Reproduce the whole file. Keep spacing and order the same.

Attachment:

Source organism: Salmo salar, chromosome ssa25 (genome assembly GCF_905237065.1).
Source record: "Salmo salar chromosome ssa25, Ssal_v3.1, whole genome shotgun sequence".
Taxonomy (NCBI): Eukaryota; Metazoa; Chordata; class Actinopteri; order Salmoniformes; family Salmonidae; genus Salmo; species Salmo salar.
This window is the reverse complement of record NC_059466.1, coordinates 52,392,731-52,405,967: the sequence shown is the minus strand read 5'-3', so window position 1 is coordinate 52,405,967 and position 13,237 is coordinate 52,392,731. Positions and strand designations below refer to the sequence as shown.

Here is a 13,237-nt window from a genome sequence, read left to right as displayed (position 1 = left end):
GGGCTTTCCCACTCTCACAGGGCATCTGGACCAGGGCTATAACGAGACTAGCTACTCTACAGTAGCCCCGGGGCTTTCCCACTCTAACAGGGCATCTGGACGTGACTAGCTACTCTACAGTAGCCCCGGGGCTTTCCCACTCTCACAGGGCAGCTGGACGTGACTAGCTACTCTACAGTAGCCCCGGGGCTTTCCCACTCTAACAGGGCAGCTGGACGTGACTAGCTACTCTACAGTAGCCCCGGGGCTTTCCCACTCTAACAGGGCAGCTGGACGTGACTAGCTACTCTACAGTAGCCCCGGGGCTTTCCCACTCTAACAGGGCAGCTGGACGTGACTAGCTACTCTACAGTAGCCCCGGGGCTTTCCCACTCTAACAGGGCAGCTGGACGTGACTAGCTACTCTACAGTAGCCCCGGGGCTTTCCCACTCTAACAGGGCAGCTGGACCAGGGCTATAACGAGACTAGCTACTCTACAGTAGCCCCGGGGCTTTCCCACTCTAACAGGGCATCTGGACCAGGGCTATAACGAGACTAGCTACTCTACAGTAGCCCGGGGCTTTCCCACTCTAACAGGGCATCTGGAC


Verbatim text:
Source organism: Salmo salar, chromosome ssa25 (genome assembly GCF_905237065.1).
Source record: "Salmo salar chromosome ssa25, Ssal_v3.1, whole genome shotgun sequence".
Taxonomy (NCBI): Eukaryota; Metazoa; Chordata; class Actinopteri; order Salmoniformes; family Salmonidae; genus Salmo; species Salmo salar.
This window is the reverse complement of record NC_059466.1, coordinates 52,392,731-52,405,967: the sequence shown is the minus strand read 5'-3', so window position 1 is coordinate 52,405,967 and position 13,237 is coordinate 52,392,731. Positions and strand designations below refer to the sequence as shown.

Here is a 13,237-nt window from a genome sequence, read left to right as displayed (position 1 = left end):
GGGCTTTCCCACTCTCACAGGGCATCTGGACCAGGGCTATAACGAGACTAGCTACTCTACAGTAGCCCCGGGGCTTTCCCACTCTAACAGGGCATCTGGACGTGACTAGCTACTCTACAGTAGCCCCGGGGCTTTCCCACTCTCACAGGGCAGCTGGACGTGACTAGCTACTCTACAGTAGCCCCGGGGCTTTCCCACTCTAACAGGGCAGCTGGACGTGACTAGCTACTCTACAGTAGCCCCGGGGCTTTCCCACTCTAACAGGGCAGCTGGACGTGACTAGCTACTCTACAGTAGCCCCGGGGCTTTCCCACTCTAACAGGGCAGCTGGACGTGACTAGCTACTCTACAGTAGCCCCGGGGCTTTCCCACTCTAACAGGGCAGCTGGACGTGACTAGCTACTCTACAGTAGCCCCGGGGCTTTCCCACTCTAACAGGGCAGCTGGACCAGGGCTATAACGAGACTAGCTACTCTACAGTAGCCCCGGGGCTTTCCCACTCTAACAGGGCATCTGGACCAGGGCTATAACGAGACTAGCTACTCTACAGTAGCCCGGGGCTTTCCCACTCTAACAGGGCATCTGGAC